In many cases, the disconnect between sales, financing, and service was obvious for customers buying vehicles, who did feel well-taken care of by their dealership, to say the least.
For dealers–the high cost of DMS has been eating into their profits, plus they could miss revenue opportunities when the system failed…for example, if a sales rep couldn’t price a car competitively based on the customer’s lifetime value.
Most companies — even those known for design — focus their design efforts entirely on customer-facing experiences while neglecting the back-end experience. Yet when employees have poor user experiences with those back-end tools, they can rarely (and only with great effort) deliver an outstanding customer experience.
Fast forward two and half years, and in 2020, Tekion launched Automotive Retail Cloud ™, successfully disrupting the industry. Based on the success of their flagship product and Tekion’s experience design momentum, the startup tripled in value from over $1B in 2020 to $3.5B in 2021.
How did they do it? They chose pathway number two, with our help. You can read more about their story here.
Here's another example. One Medical is a health care start-up just acquired by Amazon to the tune of three and a half billion.
The company was started in 2007 by Tom Lee, and from the start, its focus was on understanding and solving pain points that have been frustrating healthcare customers, employers, providers and health networks for years. Challenges like:
First, this start-up took the time to dig in and understand its customers' needs–and those of the broader system of stakeholders.
Around this core understanding, they built a business model, distribution plan, operational processes, website, mobile apps, and in-office experience that not only solves these problems – but has excelled in delighting customers, resulting in a Net Promoter Score (NPS) of 90.
One Medical also chose pathway number two, resulting in delighted patients, a lucrative merger, and the runway to continue transforming healthcare with a customer focus.
Where should you invest if you're looking to differentiate your product and lead your market? Research from past downturns3 tells us that:
Companies that came out of a recession strongest were selective. They only pared back where necessary. They made more significant investments than their rivals in R&D and marketing.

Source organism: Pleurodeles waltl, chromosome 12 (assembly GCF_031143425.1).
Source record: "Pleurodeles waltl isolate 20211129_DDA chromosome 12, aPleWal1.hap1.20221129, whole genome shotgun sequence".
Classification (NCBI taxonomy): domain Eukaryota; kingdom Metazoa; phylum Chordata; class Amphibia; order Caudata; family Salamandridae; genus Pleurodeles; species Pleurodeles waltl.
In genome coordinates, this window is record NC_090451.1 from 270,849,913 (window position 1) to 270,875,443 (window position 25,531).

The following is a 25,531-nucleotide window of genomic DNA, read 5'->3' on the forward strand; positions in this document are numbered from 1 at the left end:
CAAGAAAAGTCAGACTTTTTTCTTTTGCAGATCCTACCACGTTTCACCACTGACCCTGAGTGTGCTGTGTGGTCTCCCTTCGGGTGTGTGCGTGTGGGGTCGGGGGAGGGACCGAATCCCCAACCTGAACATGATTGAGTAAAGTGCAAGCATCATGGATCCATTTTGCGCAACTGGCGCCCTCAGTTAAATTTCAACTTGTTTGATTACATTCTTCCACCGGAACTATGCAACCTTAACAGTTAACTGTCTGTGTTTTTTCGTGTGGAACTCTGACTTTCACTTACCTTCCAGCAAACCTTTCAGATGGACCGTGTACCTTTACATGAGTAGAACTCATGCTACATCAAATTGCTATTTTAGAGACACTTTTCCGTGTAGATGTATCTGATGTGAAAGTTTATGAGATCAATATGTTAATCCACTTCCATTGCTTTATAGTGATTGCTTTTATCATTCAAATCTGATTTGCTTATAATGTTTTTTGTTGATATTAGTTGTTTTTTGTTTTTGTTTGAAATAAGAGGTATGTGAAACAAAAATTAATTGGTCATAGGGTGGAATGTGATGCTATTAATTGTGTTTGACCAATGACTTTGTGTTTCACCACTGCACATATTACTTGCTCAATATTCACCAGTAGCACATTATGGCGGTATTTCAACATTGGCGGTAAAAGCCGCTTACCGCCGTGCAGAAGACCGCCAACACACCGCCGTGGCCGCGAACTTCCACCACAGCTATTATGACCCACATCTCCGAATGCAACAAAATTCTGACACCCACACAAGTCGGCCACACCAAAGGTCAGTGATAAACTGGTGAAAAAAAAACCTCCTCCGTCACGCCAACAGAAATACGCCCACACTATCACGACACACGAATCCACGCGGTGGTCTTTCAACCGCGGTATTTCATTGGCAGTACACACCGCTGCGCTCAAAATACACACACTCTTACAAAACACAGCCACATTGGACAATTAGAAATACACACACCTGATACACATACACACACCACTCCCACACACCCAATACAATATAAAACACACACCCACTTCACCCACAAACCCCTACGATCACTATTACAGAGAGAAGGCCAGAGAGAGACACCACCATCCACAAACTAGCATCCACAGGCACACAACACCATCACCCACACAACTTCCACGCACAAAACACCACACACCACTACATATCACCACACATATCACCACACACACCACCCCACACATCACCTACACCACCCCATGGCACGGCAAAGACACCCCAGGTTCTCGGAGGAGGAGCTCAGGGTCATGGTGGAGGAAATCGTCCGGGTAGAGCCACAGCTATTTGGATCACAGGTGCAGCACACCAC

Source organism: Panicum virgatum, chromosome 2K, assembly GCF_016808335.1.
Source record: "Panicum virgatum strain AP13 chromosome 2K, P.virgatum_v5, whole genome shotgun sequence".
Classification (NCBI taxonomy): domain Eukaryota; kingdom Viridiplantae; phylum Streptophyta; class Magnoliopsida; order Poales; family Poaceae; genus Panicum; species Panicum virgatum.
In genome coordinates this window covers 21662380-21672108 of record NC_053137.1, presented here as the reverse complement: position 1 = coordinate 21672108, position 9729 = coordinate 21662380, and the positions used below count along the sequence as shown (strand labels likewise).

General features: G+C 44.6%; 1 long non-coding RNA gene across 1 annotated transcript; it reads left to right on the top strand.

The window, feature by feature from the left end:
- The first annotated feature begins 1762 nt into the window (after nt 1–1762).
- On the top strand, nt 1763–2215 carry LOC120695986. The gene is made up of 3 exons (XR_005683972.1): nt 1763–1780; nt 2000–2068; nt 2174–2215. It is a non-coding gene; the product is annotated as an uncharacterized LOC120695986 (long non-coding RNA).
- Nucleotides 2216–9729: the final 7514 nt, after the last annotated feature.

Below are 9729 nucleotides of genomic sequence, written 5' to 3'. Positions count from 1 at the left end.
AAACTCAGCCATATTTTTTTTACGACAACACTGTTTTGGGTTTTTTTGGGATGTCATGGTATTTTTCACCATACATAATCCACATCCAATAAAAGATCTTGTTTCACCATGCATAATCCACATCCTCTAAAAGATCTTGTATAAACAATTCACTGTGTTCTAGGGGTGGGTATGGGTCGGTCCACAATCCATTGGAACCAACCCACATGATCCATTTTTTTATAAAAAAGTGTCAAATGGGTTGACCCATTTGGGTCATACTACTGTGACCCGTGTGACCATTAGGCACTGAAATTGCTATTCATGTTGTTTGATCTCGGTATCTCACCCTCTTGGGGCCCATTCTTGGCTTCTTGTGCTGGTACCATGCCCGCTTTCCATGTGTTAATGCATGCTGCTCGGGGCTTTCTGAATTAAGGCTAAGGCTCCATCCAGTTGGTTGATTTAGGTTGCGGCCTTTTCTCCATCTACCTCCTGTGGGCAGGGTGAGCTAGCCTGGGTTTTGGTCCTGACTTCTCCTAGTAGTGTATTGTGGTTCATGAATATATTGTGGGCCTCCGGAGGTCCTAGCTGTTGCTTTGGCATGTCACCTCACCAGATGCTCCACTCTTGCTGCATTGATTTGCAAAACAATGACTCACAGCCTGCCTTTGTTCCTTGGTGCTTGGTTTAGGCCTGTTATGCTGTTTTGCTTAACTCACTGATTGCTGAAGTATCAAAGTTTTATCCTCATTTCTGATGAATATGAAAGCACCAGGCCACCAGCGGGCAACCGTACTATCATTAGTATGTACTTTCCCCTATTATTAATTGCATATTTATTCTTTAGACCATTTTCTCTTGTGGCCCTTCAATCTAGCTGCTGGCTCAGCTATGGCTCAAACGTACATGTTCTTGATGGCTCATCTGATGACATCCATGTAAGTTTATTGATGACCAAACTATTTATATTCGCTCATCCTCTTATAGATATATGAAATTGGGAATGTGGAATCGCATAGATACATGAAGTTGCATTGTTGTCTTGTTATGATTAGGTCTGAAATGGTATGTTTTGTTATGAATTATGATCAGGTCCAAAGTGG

Last recession’s winners stayed “closely connected to customer needs — a powerful filter through which to make investment decisions.”4
It’s your job to find out what your specific customers need.
As long as users exist, you'll have a business; that's the fundamental truth.
And as long as you can deliver on these needs effectively, you'll keep building loyalty and relevance.
The next big questions are:
Now, pay attention: If your team is wasting time tinkering around with the UI, your competitors can easily copy that. Even UX is copyable in a matter of months.
Over the next few years, leaders who are serious about having a competitive edge are approaching product strategy in a radically different way. Inspired by the needs of their users, these leaders are building (or retooling) products and creating experiences that customers wouldn't dream of leaving.
That's how you'll go from surviving to building an economic moat that will take decades to copy. This is what it means to go the extra mile to Experience Transformation. This is the real competitive edge.
You're ready to make offensive moves in the face of the downturn. You see it as an opportunity to capture market share with more innovative products and exceptional experiences. In the next 18-24 months, UXReactor will work with serious founders and leaders facing the recession with ambitious goals. If you're up for this challenge, let's talk.